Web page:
I was at an event as a kid that was free. Well, they told you it was free but half way through buckets that may, or may not, have previously contained Kentucky Fried Chicken were passed through the crowd to collect donations. It's hard to enjoy a free event when the Colonel is staring you down. How can you not give something while under the watchful eye of a high ranking official?

I understand now that this is a common practice among "free" Christian events that traces roots back to the Biblical story told above. Only instead of wanting baskets full of leftover food the event organizers hope to have baskets left over of cold hard cash.

But in Jesus day they could not go steal, or "borrow" as these groups say, paper buckets from a local fried poultry retailer. They had baskets because someone brought baskets. Why was this individual cut out of the scriptures? Why is their contribution to the story not important enough to include? We know that the lunch was brought by a nameless boy, why don't we know why, or simply that, one gentleman from the town was notorious for carrying a dozen baskets wherever he went.

Or maybe some guy's wife said: "Honey, don't forget to take the baskets. You never know when they'll come in handy."

Or maybe the crowd mugged a traveling basket merchant.

Or was this grass really straw, and what we don't know is the Bartholomew was wicked good at weaving and he whipped up a dozen baskets?

I guess what I'm saying is that we don't know enough about the baskets. I wish I knew more. I'm itching for the baskets to get some attention.

I have other basket related questions. How large were they? Because the miracle seems greater if these baskets were huge. Were they float a baby down the Nile big, or the first century version of a ring box small?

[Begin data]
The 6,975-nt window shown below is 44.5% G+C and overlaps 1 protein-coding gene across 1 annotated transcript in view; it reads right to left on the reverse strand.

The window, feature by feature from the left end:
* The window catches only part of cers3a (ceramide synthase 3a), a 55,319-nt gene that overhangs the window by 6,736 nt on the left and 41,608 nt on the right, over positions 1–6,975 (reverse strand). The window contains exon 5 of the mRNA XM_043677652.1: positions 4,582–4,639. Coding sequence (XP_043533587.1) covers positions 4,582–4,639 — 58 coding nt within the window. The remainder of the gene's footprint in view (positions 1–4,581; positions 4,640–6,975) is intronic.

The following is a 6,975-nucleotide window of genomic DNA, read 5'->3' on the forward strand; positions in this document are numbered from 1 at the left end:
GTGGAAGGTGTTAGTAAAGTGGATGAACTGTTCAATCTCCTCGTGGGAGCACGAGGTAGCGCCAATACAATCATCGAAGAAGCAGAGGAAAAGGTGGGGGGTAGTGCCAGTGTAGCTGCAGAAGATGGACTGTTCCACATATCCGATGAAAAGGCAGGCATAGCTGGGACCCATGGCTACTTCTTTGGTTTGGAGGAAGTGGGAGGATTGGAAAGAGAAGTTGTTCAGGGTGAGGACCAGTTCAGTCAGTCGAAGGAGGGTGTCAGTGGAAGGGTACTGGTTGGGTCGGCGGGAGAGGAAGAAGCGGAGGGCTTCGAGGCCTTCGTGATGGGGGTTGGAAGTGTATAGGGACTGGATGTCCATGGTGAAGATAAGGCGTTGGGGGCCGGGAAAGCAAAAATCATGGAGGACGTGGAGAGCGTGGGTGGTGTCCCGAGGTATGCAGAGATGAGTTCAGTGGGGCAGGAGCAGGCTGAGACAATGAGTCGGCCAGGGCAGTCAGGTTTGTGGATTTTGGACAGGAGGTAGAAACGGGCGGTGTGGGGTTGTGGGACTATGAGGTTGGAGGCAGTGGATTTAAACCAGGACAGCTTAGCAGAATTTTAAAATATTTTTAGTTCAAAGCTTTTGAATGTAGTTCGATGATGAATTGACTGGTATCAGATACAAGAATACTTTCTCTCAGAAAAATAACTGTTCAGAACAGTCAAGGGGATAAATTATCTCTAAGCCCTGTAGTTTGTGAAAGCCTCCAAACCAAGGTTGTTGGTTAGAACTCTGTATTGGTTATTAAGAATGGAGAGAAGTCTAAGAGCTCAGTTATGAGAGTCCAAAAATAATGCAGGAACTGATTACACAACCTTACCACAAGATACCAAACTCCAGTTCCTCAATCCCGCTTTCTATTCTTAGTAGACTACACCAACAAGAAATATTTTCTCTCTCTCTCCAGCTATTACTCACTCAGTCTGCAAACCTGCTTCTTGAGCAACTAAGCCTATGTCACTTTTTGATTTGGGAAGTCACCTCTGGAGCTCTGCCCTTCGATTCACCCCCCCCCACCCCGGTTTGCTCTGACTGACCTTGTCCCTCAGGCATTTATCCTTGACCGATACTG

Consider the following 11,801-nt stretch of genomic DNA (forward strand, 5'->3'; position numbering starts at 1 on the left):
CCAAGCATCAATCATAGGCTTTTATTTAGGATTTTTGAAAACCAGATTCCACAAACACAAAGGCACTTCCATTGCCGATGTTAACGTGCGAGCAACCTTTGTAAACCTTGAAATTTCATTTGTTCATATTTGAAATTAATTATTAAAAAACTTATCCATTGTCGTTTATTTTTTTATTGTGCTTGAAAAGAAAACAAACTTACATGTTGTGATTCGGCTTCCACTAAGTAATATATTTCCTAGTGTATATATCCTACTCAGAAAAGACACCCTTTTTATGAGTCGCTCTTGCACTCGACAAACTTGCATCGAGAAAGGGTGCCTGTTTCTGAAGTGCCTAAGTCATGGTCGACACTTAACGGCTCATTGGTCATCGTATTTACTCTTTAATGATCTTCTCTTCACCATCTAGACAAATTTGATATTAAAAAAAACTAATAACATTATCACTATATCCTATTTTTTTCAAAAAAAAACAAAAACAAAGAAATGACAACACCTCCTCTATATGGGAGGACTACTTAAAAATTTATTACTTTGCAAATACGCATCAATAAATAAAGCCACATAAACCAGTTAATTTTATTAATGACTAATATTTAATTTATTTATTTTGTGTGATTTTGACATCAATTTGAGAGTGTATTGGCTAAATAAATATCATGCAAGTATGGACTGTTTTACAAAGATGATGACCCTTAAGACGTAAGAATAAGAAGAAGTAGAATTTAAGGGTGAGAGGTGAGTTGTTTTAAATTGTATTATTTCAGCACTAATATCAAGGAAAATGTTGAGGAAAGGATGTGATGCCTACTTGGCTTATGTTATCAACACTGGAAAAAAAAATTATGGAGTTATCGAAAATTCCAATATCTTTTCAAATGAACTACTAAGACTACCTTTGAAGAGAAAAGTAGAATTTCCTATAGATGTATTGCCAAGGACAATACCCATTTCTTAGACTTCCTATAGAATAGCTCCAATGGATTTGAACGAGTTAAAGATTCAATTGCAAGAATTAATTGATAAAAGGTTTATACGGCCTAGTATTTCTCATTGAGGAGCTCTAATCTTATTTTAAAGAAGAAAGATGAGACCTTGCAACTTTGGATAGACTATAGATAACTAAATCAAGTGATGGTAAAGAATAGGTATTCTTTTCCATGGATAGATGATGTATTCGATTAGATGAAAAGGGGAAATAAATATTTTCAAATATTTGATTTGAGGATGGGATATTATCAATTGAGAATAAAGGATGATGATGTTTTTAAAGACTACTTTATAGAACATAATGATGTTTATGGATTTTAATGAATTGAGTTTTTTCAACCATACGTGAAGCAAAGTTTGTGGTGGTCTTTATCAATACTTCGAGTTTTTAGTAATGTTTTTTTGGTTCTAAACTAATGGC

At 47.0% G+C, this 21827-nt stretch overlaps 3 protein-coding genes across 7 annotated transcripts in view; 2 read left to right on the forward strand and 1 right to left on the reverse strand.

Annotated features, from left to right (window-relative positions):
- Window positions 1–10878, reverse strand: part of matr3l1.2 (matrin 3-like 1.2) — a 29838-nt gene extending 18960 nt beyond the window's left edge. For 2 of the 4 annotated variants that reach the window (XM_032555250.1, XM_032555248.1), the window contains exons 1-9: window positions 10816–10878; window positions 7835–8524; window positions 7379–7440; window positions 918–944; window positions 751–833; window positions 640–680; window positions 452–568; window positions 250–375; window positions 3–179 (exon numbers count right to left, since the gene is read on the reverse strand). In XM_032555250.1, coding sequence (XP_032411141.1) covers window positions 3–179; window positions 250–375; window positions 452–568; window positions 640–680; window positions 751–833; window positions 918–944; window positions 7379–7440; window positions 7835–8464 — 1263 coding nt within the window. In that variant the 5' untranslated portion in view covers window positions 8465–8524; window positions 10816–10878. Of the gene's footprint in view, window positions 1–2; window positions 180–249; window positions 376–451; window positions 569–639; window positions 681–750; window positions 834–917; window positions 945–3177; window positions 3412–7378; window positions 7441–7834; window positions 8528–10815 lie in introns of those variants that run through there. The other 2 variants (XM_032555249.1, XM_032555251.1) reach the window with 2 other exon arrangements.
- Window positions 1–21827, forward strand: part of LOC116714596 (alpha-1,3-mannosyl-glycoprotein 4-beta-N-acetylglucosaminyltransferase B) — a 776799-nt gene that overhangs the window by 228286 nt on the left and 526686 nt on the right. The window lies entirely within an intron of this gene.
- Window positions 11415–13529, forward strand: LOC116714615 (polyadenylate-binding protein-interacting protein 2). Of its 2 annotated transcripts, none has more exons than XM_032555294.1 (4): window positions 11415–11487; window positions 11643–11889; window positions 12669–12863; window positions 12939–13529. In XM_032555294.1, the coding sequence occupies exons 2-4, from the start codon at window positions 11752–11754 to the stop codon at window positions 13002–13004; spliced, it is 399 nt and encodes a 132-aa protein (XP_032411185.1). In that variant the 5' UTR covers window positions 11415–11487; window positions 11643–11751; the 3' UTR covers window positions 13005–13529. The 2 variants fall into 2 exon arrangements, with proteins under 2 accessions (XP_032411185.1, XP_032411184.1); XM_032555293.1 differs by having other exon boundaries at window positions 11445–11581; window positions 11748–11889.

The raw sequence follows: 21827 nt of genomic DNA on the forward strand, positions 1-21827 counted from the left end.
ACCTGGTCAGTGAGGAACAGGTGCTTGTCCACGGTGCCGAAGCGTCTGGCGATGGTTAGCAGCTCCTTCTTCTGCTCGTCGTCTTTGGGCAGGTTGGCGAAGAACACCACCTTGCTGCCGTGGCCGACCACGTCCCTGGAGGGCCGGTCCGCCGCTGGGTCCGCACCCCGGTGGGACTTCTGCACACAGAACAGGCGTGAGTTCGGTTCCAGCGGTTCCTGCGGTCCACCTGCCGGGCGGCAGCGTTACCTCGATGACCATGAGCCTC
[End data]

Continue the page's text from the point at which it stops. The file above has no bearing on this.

I guess I bring all this up because here we see that even in a story, that we can read and re-read hundreds of times, there is always something in the Bible to make us think. And while thinking about the foolishness of how to get men organized in groups of 50, or what it looks like for a guy to have twelve baskets hidden under his tunic, are not particularly major theological issues, or even issues important enough for God to make sure one of the four gospel writers included, they have gotten me thinking more about an important afternoon in the life of one I strive to be like.

In life I find myself coming up with a lot of excuses for not doing stuff. Usually those excuses are some version of "that's impossible." "We can't take youth on a mission trip there, that's impossible." "We can't hold an outreach event of that magnitude, that's impossible." "We can't actually expect people to serve in that way, it's not possible."

I read Jesus words "nothing is impossible with God" and I act as if Jesus wasn't telling the truth. My actions demonstrate a heart that believes God is limited.

Jesus knew we would struggle with understanding what "nothing is impossible with God" means, so he showed us an excellent example of something crazy amazing so that we might go, "if God can turn one meal into 5000 meals what else can he do?"

Perhaps this story is so important because in it I come closer to living more like Jesus who lived knowing fully the meaning of "nothing is impossible with God."

May you also gain a better understanding of those words of Jesus demonstrated in this story full of miracles.


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Bob Monk said...